Studies using the guinea pig ileum bioassay technique have previously shown that patients with either asthma or chronic bronchitis have increased amounts of histamine in their sputum. Because of the limitations of this assay technique, a spectrofluorometric method for measuring the histamine content of sputum was developed. Using this technique it was found that the mean histamine concentration of sputum from patients with bronchogenic carcinoma or pneumonia was not significantly different from the mean value for sputum collected during a remission phase from patients with either chronic bronchitis or asthma. However, the mean values in patients with asthma or chronic bronchitis during an exacerbation were significantly higher and returned to basal values as the airways obstruction improved. There was no significant difference in sputum histamine concentration between those patients with extrinsic atopic asthma and those with late onset cryptogenic asthma during an exacerbation although the value in patients with an exacerbation of chronic bronchitis was significantly less.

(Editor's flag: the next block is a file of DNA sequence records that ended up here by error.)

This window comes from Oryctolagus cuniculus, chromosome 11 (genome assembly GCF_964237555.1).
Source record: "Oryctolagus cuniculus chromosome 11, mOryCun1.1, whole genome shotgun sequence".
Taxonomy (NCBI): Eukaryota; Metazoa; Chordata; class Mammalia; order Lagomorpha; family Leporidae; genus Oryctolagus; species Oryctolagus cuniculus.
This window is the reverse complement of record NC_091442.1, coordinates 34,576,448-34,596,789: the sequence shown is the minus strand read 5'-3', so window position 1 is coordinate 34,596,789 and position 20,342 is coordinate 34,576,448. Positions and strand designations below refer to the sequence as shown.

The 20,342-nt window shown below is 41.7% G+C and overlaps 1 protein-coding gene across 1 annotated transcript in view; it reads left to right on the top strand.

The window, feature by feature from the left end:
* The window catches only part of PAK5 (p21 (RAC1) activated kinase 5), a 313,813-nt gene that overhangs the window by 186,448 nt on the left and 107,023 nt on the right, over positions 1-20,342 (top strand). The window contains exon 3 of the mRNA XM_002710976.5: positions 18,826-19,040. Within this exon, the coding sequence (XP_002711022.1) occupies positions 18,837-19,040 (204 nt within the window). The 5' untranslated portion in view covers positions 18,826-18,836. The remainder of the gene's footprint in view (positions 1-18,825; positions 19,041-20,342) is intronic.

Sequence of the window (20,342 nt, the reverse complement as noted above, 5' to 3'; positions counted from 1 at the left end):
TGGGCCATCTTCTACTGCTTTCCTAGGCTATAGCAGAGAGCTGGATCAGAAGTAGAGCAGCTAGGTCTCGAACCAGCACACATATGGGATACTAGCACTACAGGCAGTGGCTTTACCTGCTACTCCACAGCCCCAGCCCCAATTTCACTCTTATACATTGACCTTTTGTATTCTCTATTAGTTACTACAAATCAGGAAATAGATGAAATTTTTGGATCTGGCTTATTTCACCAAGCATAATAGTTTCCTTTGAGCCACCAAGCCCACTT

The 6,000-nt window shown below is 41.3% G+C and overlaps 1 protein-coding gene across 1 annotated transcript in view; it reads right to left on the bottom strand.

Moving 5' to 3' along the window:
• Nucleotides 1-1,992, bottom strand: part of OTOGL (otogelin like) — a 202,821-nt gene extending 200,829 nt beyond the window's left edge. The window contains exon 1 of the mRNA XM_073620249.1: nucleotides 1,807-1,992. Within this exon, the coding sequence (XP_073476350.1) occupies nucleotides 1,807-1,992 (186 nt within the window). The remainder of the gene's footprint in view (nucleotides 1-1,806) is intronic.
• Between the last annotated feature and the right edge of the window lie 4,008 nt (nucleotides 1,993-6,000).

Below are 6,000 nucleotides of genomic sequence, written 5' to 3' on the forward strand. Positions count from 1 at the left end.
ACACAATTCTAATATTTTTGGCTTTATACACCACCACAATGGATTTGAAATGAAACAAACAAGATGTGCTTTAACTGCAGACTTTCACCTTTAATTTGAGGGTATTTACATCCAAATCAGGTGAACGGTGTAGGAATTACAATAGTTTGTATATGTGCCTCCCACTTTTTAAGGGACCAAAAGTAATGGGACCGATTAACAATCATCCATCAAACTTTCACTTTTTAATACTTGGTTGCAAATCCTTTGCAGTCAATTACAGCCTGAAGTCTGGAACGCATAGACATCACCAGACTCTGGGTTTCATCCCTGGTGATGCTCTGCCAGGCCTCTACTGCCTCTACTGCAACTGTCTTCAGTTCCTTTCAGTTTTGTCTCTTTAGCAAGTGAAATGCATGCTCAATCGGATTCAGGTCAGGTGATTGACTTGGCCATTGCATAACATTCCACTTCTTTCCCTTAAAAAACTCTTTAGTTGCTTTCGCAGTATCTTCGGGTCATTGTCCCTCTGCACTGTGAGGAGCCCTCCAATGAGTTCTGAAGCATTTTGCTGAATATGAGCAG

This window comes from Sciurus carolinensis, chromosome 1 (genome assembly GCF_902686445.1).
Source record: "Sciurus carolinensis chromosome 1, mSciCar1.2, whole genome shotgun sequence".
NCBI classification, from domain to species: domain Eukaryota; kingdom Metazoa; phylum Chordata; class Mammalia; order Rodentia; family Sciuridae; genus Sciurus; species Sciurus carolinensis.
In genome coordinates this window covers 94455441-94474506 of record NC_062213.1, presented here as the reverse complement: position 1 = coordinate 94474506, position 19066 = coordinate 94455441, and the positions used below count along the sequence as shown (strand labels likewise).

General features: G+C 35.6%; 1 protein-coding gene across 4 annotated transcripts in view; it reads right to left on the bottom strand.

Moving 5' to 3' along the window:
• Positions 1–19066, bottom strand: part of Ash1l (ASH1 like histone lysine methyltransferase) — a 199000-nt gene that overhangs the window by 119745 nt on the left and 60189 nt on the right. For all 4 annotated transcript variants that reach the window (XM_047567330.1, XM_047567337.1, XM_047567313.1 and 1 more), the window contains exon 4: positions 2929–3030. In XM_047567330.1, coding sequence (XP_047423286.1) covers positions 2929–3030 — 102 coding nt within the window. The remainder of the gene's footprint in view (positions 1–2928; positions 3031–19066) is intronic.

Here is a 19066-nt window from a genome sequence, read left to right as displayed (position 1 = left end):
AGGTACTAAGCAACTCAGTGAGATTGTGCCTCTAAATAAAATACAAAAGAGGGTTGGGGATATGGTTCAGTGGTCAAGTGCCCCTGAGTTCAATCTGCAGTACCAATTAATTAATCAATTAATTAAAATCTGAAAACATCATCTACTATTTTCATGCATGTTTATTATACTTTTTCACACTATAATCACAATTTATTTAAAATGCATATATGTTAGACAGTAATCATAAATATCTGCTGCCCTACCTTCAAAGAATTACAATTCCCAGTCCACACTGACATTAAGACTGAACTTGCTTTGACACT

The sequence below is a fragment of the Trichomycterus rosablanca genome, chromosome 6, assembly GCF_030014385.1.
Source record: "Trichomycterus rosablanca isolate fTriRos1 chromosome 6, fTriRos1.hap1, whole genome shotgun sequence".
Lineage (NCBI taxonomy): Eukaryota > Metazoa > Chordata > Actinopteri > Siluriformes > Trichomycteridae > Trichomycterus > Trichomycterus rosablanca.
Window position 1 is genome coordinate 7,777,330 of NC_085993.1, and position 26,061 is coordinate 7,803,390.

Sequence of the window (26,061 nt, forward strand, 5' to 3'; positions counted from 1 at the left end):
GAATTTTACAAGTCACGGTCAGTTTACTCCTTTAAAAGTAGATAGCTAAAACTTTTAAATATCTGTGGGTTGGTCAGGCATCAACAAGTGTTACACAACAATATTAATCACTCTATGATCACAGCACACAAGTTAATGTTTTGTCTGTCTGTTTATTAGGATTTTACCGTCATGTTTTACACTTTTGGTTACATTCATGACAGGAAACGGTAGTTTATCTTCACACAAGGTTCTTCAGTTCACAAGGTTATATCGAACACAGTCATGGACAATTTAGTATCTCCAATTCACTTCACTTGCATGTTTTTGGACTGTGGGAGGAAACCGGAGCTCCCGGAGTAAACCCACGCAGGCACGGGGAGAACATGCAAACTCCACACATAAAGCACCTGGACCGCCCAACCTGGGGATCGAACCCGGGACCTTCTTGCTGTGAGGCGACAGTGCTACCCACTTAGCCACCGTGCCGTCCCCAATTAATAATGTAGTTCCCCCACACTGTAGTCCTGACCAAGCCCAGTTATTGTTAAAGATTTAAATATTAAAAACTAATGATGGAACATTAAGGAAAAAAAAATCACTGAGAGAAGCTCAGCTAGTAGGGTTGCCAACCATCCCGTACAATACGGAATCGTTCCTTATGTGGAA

These results indicate that mediators of immediate hypersensitivity may be implicated in the pathogenesis of airways obstruction in disorders other than extrinsic atopic asthma and suggest that histamine release may occur in non-atopic subjects in response to non-antigenic stimuli.
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